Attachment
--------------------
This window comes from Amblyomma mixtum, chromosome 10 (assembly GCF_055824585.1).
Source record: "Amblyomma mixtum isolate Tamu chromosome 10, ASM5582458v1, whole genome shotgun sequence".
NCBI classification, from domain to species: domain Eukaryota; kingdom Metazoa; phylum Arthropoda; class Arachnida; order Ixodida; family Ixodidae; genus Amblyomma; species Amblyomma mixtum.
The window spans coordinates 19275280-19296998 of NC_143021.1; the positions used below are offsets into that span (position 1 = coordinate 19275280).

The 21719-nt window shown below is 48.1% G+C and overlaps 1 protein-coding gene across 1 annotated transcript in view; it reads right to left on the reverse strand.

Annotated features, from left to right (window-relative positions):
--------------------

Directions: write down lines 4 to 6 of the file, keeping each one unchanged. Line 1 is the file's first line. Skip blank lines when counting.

The window spans coordinates 19275280-19296998 of NC_143021.1; the positions used below are offsets into that span (position 1 = coordinate 19275280).

The 21719-nt window shown below is 48.1% G+C and overlaps 1 protein-coding gene across 1 annotated transcript in view; it reads right to left on the reverse strand.

Annotated features, from left to right (window-relative positions):